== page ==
I sooo get where this post is coming from. When I'm not making art I make cabinetry in my one man shop. There are weeks at a time where studio time is measured in minutes not hours. I just have to suck in the resentment of "lost" time and do the money making work with the same attention to detail. I'm glad to see light at the end of your tunnel; it must mean an art filled summer to look forward to :)

Sheree Rensel said...

Bill,
I am glad you "get it". I am sure there are many, many artists who would understand this post. The funny part is I don't think some of them would admit it. It seems nowadays the art zeitgeist seems to be to put on a valiant front. All this marketing fervor and tweeting how great sales are. I see a lot of smoke and mirrors. It is as if admitting an art life has its slumps is a bad thing. However, we live in a yin/yang world. We have to acknowledge to bad to appreciate the good. :-)

JafaBrit's Art said...

yes, lots of smoke and mirrors and oooh let's be positive. The reality is people have to pay their bills. So I "get it" too. I have decided to stop trying to have an "art career" and busting my backside trying to promote that. I have been working on it full time now for 6 years and it ain't happening and it isn't like I didn't do all the "so called" as they say in all those "art marketing books" the right steps. That is just the reality of it.
You are in a good place where you can support yourself and as a result be true to yourself as an artist. You will NEVER stop being an artist sheree.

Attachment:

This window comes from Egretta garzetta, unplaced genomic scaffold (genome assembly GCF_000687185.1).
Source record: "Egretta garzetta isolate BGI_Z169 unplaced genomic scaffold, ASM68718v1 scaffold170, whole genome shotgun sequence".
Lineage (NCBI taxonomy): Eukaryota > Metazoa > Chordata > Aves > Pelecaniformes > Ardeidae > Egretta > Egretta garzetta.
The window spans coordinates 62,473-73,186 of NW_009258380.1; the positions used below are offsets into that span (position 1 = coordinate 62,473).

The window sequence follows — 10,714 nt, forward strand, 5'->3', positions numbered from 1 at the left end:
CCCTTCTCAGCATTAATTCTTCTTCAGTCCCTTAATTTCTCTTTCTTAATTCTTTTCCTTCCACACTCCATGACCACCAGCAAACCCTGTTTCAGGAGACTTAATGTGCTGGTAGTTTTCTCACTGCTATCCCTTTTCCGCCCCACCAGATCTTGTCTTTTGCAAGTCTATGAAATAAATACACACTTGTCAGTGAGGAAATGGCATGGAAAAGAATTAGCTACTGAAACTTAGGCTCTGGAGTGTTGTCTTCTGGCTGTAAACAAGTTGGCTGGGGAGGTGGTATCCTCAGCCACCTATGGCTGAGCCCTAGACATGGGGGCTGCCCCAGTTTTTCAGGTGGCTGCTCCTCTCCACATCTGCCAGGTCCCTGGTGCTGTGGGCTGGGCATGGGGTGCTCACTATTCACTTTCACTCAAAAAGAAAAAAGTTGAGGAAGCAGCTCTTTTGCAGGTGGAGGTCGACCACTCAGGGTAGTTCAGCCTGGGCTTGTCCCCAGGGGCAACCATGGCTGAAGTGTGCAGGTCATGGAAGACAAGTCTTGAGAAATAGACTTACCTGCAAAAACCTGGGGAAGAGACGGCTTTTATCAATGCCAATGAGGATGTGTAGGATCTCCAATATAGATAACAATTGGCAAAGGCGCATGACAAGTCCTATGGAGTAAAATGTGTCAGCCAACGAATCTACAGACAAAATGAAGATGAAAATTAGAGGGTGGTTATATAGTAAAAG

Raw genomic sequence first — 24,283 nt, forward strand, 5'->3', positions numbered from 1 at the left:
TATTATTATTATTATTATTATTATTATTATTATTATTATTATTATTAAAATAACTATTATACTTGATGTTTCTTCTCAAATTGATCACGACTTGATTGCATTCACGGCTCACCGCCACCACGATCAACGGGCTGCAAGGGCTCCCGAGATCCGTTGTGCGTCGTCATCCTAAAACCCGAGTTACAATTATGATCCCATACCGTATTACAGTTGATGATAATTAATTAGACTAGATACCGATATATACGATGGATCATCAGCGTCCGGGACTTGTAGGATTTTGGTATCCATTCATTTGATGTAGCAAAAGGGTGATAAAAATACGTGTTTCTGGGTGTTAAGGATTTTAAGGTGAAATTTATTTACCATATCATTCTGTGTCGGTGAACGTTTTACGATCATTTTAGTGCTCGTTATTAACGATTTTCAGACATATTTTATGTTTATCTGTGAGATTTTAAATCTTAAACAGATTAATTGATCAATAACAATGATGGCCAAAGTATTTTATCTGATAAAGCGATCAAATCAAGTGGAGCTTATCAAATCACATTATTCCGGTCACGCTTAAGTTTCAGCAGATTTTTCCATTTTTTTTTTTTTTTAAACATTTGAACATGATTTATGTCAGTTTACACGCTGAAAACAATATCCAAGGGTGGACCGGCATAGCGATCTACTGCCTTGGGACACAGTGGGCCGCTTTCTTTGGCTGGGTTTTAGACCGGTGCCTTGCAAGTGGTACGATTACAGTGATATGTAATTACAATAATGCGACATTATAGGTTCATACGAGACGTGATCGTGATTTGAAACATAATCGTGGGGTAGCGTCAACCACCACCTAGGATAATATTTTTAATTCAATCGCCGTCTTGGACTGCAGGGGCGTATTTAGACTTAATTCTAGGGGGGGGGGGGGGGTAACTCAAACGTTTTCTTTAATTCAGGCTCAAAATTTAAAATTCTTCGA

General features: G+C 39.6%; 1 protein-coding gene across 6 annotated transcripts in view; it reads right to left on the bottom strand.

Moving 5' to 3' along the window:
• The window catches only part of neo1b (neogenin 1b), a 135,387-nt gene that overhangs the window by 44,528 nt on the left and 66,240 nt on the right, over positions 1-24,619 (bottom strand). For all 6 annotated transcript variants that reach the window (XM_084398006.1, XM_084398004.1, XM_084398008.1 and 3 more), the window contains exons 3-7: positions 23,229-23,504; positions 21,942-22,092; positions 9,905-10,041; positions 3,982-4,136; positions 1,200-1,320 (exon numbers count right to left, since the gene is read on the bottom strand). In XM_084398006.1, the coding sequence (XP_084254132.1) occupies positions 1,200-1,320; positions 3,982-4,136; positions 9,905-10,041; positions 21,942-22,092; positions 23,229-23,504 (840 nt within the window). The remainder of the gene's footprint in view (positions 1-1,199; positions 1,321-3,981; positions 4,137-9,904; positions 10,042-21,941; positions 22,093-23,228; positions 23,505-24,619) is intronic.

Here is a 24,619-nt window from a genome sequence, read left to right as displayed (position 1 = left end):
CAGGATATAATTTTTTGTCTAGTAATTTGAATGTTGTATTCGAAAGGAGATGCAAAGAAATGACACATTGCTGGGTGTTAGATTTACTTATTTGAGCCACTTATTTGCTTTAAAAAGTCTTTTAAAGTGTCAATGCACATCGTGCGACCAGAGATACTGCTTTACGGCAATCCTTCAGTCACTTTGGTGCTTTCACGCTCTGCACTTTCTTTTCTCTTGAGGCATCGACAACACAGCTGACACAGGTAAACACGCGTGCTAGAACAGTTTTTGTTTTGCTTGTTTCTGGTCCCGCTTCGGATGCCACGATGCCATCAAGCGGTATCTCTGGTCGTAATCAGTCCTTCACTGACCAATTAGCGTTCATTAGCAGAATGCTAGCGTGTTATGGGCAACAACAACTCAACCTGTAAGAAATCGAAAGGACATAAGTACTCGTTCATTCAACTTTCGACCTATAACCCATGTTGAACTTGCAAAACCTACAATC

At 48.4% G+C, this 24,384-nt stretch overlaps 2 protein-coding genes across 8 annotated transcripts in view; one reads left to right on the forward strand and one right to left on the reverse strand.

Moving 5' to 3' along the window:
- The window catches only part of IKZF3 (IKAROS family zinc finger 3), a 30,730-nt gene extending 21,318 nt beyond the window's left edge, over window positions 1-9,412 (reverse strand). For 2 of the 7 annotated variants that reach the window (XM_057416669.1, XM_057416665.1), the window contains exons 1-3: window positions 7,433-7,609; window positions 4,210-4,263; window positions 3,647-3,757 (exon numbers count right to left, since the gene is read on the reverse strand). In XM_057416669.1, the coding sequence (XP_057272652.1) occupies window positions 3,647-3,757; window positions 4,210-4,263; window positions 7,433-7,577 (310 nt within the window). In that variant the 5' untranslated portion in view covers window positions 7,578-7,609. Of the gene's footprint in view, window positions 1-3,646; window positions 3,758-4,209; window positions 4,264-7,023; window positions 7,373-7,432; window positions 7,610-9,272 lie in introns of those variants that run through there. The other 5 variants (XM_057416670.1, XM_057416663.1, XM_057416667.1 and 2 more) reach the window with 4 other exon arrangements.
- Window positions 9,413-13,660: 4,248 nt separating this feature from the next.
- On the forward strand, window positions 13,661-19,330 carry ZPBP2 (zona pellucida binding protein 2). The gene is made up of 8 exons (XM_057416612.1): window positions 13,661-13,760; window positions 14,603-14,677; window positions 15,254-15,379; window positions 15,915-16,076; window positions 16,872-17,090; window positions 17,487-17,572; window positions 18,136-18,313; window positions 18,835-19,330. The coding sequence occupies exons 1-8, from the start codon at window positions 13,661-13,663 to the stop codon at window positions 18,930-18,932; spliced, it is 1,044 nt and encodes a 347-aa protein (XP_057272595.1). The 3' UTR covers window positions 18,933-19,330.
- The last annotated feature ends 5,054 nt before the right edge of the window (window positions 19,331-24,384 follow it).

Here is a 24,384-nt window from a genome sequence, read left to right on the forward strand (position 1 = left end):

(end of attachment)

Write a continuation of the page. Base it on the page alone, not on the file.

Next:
Sheree Rensel said...

Jaf,
I read your blog post too. I even read the essay you suggested. I agree with both. I think this is one advantage of being as old as I am. Since I started my so called "art career" so long ago, I figured out a lot of this stuff a long time ago. I can remember back in the early eighties trying to get a car loan. I needed a car desperately. At that time, I sold a lot of art, but it was still sporadic. Business people don't like hearing that money comes in "whenever". I didn't like that feeling of insecurity and knocking my head up against the wall. I too have done all the "right stuff". Crap. You know. I am all over the web. I have always done the "right steps" per those BOOKS. I just know the reality of this kind of life because I have lived it for decades. I will admit, I am hard headed. My art is esoteric and priced too high for the average person. However, I refuse to sell paintings for $25 a crack on Ebay. Nor do I want to do assembly line abstracts or cutesy doggie paintings. What purpose would that serve? I still wouldn't make what I make teaching! LOL I don't need chum change. It just isn't worth the time and effort.

Just keep doing what you do BEST Jaf. Find a way to survive and devote your time to entertain the muses. The only thing to "BE" is HAPPY.
:-)

JafaBrit's Art said...

thanks sheree, I really appreciate everyone's comments, opinions, experience and support.

Lady P said...

As I approach a similar crossroads in my life, I appreciate your candor and reading both your blog and Jafa Brit's

Sheree Rensel said...

Lady,
Thank you so much for reading! I am glad you enjoy my honesty. That is very important to me!
:-)

deb said...

The one thing I heard when reading your post was drama, don't we just live for it, that internal discussion blathering on in our minds... anyway I do. Like you I am glad of my day job, and like you some times it is overwhelming, but then I like to sleep at night and know I can pay this months bills, after years of scraping by I am happy to have savings and to be able to splurge on my kids occasionally. And you are so an artist and an inspiration!!